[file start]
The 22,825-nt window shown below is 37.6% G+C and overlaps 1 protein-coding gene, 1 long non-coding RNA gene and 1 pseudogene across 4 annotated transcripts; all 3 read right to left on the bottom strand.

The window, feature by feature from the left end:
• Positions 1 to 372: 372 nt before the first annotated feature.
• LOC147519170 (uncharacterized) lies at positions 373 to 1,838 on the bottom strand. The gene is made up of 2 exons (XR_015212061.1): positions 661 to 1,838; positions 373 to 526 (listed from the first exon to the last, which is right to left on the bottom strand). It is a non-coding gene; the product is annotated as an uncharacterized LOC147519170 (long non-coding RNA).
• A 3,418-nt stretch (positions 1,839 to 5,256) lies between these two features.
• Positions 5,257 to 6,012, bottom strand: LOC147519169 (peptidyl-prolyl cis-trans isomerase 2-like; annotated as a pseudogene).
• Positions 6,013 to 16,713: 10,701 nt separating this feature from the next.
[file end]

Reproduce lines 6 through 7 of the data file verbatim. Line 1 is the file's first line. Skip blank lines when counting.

• Positions 5,257 to 6,012, bottom strand: LOC147519169 (peptidyl-prolyl cis-trans isomerase 2-like; annotated as a pseudogene).
• Positions 6,013 to 16,713: 10,701 nt separating this feature from the next.